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Cardiology Research and Practice
Volume 2012 (2012), Article ID 142697, 2 pages
Bicuspid Aortic Valve and Dilatation of the Ascending Aorta
1Department of Cardiac Surgery, Leipzig Heart Center, University of Leipzig, 04289 Leipzig, Germany
2Department of Cardiothoracic Surgery, Mount Sinai Hospital, New York, NY 10029, USA
3Heart Science Centre, Harefield Hospital, Harefield UB9 6JH, UK
Received 14 October 2012; Accepted 14 October 2012
Copyright © 2012 Martin Misfeld et al. This is an open access article distributed under the Creative Commons Attribution License, which permits unrestricted use, distribution, and reproduction in any medium, provided the original work is properly cited.
The aortic valve is a complex structure that relies on coordinated interactions between its component parts. It is now established that the cells within, and on the cusps, play a key role in the optimal performance of the valve within the unique mechanical environment in which it is required to function. In the majority of individuals, the valve opens and closes over 3 billion times without any significant problems. The importance of the relationship between structure and function is illustrated by the inability of a valve that has structural malformations to function normally throughout life. Valves that have only two valve functional cusps, as opposed to the usual three, are associated with accelerated disease and failure at a young age.
The presence of bicuspid aortic valves represents a significant issue, since they are estimated to occur in 1-2% of live births. In addition to the development of stenotic disease at a young age, the presence of a bicuspid valve is also associated with diseases of the aorta. This special issue contains a number of review articles and original manuscripts that specifically address the issues related with bicuspid aortic valves and associated dilatation of the ascending aorta.
The papers include two general reviews of the subject that covers embryology, structure genetics of bicuspid valve formation, clinical aspects of bicuspid valves, and highlights of where gaps in our knowledge exist. Subsequent contributions focus more specifically on the morphology of bicuspid valves and how different valve configurations relate to different pathophysiological outcomes with regard to the defects in the medial wall of the ascending aorta, dilation of the proximal aorta, and their effect on the flow patterns across the valve. The association between the presence a bicuspid aortic valve and thoracic aortic aneurysms is the subject of another paper. Whiles these are two separate entities, they share common developmental pathways. The paper sets out to explore how these shared genetic pathways can manifest individual patient populations. The management of the patients with a bicuspid aortic valve, aortic aneurysms, or both, represents a specific clinical challenge. These challenges are assessed with regard to the anatomical differences in the phenotype of the bicuspid valve, the pathophysiology, and natural history of the patients.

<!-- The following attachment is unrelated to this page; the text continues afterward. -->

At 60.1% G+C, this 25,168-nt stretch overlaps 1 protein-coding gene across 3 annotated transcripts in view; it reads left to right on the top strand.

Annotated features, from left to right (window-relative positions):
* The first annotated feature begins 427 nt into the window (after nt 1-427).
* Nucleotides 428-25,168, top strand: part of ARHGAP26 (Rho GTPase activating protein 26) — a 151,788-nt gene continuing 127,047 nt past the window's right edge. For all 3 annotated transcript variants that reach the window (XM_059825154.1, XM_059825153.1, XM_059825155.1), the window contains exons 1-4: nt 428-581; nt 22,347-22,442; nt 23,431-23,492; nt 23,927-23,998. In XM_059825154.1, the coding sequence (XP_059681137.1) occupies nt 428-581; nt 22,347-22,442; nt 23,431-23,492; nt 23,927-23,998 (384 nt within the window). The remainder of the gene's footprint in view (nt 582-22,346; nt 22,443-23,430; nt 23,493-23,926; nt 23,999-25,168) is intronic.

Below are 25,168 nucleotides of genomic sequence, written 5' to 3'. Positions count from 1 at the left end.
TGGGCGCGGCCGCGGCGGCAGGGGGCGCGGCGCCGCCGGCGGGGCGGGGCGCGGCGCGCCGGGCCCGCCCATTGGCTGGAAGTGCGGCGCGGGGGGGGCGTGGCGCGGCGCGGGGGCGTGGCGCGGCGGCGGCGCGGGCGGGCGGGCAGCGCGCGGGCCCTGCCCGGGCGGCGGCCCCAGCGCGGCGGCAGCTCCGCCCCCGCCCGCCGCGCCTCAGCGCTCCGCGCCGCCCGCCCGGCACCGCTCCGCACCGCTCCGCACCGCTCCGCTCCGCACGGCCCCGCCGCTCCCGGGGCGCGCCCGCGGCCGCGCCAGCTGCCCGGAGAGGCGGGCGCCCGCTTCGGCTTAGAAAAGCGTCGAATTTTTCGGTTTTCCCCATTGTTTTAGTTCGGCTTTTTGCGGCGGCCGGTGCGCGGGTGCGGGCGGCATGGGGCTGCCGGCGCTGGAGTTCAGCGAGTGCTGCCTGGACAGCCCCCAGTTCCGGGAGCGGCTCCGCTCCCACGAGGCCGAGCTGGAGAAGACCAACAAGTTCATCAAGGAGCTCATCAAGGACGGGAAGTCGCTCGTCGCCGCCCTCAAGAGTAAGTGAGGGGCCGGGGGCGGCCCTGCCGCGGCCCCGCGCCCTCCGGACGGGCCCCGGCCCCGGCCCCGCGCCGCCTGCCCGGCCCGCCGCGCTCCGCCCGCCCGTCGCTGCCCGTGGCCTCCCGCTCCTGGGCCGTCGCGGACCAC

In addition to the review articles on the bicuspid valve and aortic aneurysms, this issue also contains papers that present original data. S. A. Mohamed et al. examine the expression of nitric oxide synthase in aortic aneurysms from patients with bicuspid and tricuspid valves. The regional differences reported on nitric oxide synthase expression in the two groups suggest dysregulation of the nitric oxide system in patients with bicuspid aortic valves. This study is of interest due to the reported incidence of bicuspid valve formation in mice lacking the endothelial nitric oxide synthase gene. The second original study by J. Benedik et al. examines parameters relating to thickness of the aortic wall, diameters at different regions of the aortic root wall, and the cohesion of the aortic wall of 190 patients undergoing valve surgery. While some differences existed in the geometry of the aortic root and wall thickness, they report no difference in the tensile strength curves between bicuspid and tricuspid valves, suggesting that the pathology of the aorta and valve is unrelated.
The only current treatment for individuals who develop disease in their bicuspid valve or aortic aneurysms remains surgical repair or replacement of the valve and or aorta. The current guidelines for treatment, and importantly when to treat asymptomatic patients, are reviewed by C. D. Etz et al. in the last paper of this issue.
The papers in this issue are a reflection of the different areas of research and treatment that are pertinent to understanding the development and functional consequences of having a bicuspid aortic valve. Additional studies are required to understand the genetics of this condition and why bicuspid valves have an association with aortic aneurysms. Ultimately, this will lead to more effective treatment of patients affected with these conditions.
Ani C. Anyanwu
Adrian H. Chester